The climate in the island of Pico is oceanic temperated and it is characterized by mild temperatures (with small annual windchill amplitudes), regular rainfall throughout the year, high relative humidity, cloudy sky and frequent winds. Concerning the monthly rainfall distribution, the most significant precipitation occurs generally during the winter season from late September to the end of March, about 75% of the annual precipitation. Although with a drier climate, Pico is influenced by the Gulf Stream. The Azores Anticyclone functions as a restraining force, while maintaining the temperature between 14ºC (57ºF) and 27 ° C (80 ° F) throughout the year.The geographical position of the Azorean islands, in the global context of atmospheric and oceanic and circulation, affects the climate of the archipelago. Atmospheric circulation is controlled by the Azores anticyclone, which position, intensity, development and orientation influences the weather conditions experienced in the archipelago. With regard to temperature, it varies regularly throughout the year, being the highest values registered in July and August (Temp. 22 ° C-23 ° C) and the lowest in January and February (Average Temp. 13ºC-14ºC). The annual average temperature is 17,4ºC and the temperature changing rate with altitude is -0,6ºC / 100 m. The prevailing winds on the island are from SW, although in the months from October to December winds of South are more common, and in from May to July there is a predominance of NE winds. According to data provided by the NIMG (National Institute of Meteorology and Geophysics), and measured at Pico’s Aerodrome the average monthly speeds ranges from 11.4 km / h (in July) and 20.9 km / h (in January). The highest values of average speeds, in turn, is achieved with SW winds (28,3 km / h and 27.4 km / h in December and February, respectively) and NW winds (27.3 km / h in January).
The “Laurissilva” Forest, relic of what remains from the vegetation that dates back to the Tertiary Age which disappeared in almost the entire European continent due to glaciations, is, fortunately, possible to be found in isolated areas in every islands being the most significant located in the Central Plateau of Pico’s island. The main endemic forest species include Azores [...] juniper, Erica azorica, Azores Laurel, Azorean Holly, Azores Blueberry, Boxwood, [...]and Picconia azorica.To enhance the special charm of the island there are some flowers such as hydrangeas, camellias or azaleas, plants used as natural fences around the properties. The acacia and the cryptomeria, larger trees, have also been introduced on the island and have gained large commercial importance.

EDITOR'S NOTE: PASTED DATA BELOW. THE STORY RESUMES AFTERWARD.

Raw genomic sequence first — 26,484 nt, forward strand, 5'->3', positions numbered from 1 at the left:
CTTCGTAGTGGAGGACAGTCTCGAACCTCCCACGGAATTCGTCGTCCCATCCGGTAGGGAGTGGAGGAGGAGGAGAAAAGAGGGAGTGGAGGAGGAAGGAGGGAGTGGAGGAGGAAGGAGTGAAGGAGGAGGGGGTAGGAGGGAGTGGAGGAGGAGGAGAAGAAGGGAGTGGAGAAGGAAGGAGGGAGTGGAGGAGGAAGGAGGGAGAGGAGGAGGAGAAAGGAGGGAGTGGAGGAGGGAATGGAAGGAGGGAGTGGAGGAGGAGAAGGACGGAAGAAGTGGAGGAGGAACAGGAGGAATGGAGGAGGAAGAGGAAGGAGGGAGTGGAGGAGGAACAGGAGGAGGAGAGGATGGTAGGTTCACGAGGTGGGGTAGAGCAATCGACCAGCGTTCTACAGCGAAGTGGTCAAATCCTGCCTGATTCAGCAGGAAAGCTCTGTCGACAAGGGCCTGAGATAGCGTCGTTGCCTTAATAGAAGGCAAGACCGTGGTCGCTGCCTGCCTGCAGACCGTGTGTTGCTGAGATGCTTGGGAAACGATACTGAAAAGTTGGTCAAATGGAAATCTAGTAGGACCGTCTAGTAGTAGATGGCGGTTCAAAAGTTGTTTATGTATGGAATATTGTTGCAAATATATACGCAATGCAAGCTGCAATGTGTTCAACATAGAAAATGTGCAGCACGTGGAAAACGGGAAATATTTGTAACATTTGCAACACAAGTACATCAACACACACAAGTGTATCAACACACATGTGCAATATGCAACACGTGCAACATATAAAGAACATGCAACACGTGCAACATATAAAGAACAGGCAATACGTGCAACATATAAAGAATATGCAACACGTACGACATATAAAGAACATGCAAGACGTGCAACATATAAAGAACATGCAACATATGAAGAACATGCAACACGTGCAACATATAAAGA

The sea in Azores is home to several cetacean species, being the most common the sperm whales, beaked whales and dolphins. Some shark species, ranging from the small dwarf shark to the Whale Shark are also registered too. The swordfish, tuna, Atlantic bonito, eel and mackerel can be found. In coastal areas, there are often octopus, sea urchins, sea starfish, “lapas” and “cracas”.
Azorean bird species include the “Milhafre” (the only bird of prey in the archipelago), the wood and rock pigeon, the canary and several seabirds such as “Cagarro” (which major part of the world population nests in the archipelago) the pink tern (which most of the European population nests in the Azores) and gulls.
As for land animals, the wild rabbit, ferret-dwarf, the ferret and the hedgehog are common mammals. It is noteworthy that the bat of the Azores is the only endemic land mammal of the archipelago. Cows are features of the Azorean everyday landscape, providing a livelihood for many families.
The cuisine of the island is very rich and it is primarily based on the freshness of products withdrawn from the sea and picked from the soil. Crustaceans such as lobster, the “cavaco” and the crab, clams as “lapas” and “cracas”, squid and octopus are the basis for varied and rich dishes. Among the best fish species, there are hake, mackerel, moray, “veja” (similar to cod), the”irio”, the “salema”, the white grouper, grouper, and the swordfish.
The beef and pork meat are present in the regional cuisine as "molha de carne à moda do Pico”, "torresmos", "sausages" and "morcela". These very typical and traditional dishes are accompanied by “verdelho wine, Pico’s red wine or others locally produced. For dairy products there are the famous cheeses from São João and Arrife, both produced from cow's milk.
Sweet rice, sweet bread and pretzels are among Pico’s most famous delicacies. Worldwide known digestive the “bagaço” from Pico, and spirits distilled from figs, as well as a wide range of liquors from mulberry, meddler or "angelica".